How can I get out of a title loan?
There are ways to get out of an auto title loan, but it involves communicating with your lender and coming to a compromise.
Pay off your loan
This is likely the least realistic option if you’re facing large financial issues. But if you have the money, contacting your lender and asking for a payoff amount can prevent default. Just keep an eye on your loan status and make sure it’s closed out properly.
Negotiate with your lender
Don’t have the money to pay off your loan? You may find that your lender is willing to accept less than you agreed on after some negotiating.
Get your new payoff amount in writing and settle things quickly, but know that your credit may still be impacted if your lender reports the settlement. It won’t be as bad as defaulting, but it can still make it hard to qualify for the best rates on any future loans or credit cards.
Refinance your loan
Not all states allow you to refinance your title loan, but if you can, it may help you lower your interest rate and save money. Refinancing with a different lender isn’t always easy, however. Beyond following your state’s laws, you might struggle to find a lender willing to refinance your title loan.
Unfortunately, refinancing your loan doesn’t actually get you out of your title loan. You’re just shifting loans from one lender to another. Your car is still at risk if you can’t meet the payments, so only consider refinancing if you’re sure it will make your loan more affordable.
Consolidate your debt
If you have multiple sources of debt, consider consolidating your debt with a settlement company or lender. Online lenders and credit unions often have less stringent credit requirements than banks. While you may not qualify for the lowest interest rate, it’s likely less than your payments for your auto title loan. And a personal loan for debt consolidation has an added bonus — it won’t use your car’s title as collateral. This means you won’t risk losing it if you default.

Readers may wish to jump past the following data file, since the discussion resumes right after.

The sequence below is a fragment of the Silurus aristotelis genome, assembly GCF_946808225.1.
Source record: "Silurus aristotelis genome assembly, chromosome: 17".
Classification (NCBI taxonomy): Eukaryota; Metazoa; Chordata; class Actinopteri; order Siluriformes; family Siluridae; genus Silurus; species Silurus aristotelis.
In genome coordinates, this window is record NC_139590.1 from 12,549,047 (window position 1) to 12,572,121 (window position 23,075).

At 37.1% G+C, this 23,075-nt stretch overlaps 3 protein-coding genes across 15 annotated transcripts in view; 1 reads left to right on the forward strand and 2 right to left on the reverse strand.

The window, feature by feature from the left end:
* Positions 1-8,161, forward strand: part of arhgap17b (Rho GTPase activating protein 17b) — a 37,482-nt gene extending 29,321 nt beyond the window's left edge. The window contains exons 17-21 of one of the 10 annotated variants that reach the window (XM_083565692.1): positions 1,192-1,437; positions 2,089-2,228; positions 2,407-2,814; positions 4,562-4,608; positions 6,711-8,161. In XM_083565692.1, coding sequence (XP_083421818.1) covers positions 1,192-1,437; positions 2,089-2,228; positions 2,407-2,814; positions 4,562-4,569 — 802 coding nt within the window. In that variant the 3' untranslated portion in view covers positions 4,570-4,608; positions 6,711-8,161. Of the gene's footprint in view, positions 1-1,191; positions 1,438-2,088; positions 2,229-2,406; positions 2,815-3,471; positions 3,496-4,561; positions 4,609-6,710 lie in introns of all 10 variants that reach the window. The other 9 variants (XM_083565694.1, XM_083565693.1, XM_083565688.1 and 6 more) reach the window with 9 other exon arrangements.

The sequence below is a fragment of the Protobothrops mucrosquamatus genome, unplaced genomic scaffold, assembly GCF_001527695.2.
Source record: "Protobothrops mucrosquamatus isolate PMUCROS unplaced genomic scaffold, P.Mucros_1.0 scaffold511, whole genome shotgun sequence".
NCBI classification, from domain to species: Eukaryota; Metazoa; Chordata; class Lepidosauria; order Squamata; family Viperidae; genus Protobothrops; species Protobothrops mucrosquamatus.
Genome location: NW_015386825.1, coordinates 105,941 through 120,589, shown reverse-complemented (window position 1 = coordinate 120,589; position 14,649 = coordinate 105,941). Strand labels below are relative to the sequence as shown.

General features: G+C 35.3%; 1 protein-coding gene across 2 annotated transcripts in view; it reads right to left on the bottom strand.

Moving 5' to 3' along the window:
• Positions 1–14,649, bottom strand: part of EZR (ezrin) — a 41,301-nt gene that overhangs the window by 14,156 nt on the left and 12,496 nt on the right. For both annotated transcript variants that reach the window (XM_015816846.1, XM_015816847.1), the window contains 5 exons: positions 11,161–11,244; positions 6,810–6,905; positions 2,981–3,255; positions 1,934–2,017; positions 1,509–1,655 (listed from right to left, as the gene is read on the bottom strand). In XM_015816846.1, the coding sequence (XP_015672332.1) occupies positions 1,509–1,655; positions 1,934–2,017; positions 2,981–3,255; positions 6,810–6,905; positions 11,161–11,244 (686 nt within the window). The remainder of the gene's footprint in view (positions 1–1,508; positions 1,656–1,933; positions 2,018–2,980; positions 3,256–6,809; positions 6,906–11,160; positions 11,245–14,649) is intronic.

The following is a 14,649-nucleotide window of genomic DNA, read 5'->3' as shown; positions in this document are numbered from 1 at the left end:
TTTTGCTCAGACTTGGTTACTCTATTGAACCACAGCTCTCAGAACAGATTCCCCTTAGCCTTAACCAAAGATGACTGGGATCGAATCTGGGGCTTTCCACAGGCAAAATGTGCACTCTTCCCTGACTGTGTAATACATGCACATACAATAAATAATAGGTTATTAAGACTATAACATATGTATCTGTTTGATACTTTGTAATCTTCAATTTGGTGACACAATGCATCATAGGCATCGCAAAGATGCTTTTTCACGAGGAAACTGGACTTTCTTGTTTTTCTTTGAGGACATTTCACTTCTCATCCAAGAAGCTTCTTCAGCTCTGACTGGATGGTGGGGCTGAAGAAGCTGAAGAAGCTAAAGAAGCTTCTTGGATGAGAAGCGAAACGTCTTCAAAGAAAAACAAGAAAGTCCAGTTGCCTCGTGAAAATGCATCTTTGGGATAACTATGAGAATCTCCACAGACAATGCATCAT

Debt relief companies typically charge a percentage of a customer’s debt or a monthly program fee for their services. And not all companies are transparent about these costs or drawbacks that can negatively affect your credit score. Depending on the company you work with, you might pay other fees for third-party settlement services or setting up new accounts, which can leave you in a worse situation than when you signed up.
Consider alternatives before signing up with a debt relief company:
Payment extensions. Companies you owe may be willing to extend your payment due date or put you on a longer payment plan if you ask.
Nonprofit credit counseling. Look for free debt-management help from nonprofit organizations like the National Foundation for Credit Counseling.
Debt settlement. If you can manage to pay a portion of the bill, offer the collection agency a one-time payment as a settlement. Collection agencies are often willing to accept a lower payment on your debt to close the account.
Ask for voluntary repossession